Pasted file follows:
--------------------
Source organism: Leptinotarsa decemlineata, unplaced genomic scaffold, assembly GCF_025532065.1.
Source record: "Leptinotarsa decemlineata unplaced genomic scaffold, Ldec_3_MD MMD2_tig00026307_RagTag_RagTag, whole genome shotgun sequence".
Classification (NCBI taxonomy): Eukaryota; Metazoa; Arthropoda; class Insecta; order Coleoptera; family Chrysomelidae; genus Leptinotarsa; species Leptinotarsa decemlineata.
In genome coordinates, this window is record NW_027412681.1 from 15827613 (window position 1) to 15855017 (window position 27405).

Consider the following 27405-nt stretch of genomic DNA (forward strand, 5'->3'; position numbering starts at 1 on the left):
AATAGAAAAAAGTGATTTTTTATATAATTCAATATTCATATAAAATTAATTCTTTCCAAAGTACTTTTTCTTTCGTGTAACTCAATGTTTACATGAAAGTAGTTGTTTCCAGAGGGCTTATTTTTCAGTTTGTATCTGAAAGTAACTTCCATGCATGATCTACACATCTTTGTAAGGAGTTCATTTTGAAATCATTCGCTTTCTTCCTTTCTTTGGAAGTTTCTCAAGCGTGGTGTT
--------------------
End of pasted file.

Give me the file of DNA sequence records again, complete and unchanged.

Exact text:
Source organism: Leptinotarsa decemlineata, unplaced genomic scaffold, assembly GCF_025532065.1.
Source record: "Leptinotarsa decemlineata unplaced genomic scaffold, Ldec_3_MD MMD2_tig00026307_RagTag_RagTag, whole genome shotgun sequence".
Classification (NCBI taxonomy): Eukaryota; Metazoa; Arthropoda; class Insecta; order Coleoptera; family Chrysomelidae; genus Leptinotarsa; species Leptinotarsa decemlineata.
In genome coordinates, this window is record NW_027412681.1 from 15827613 (window position 1) to 15855017 (window position 27405).

Consider the following 27405-nt stretch of genomic DNA (forward strand, 5'->3'; position numbering starts at 1 on the left):
AATAGAAAAAAGTGATTTTTTATATAATTCAATATTCATATAAAATTAATTCTTTCCAAAGTACTTTTTCTTTCGTGTAACTCAATGTTTACATGAAAGTAGTTGTTTCCAGAGGGCTTATTTTTCAGTTTGTATCTGAAAGTAACTTCCATGCATGATCTACACATCTTTGTAAGGAGTTCATTTTGAAATCATTCGCTTTCTTCCTTTCTTTGGAAGTTTCTCAAGCGTGGTGTT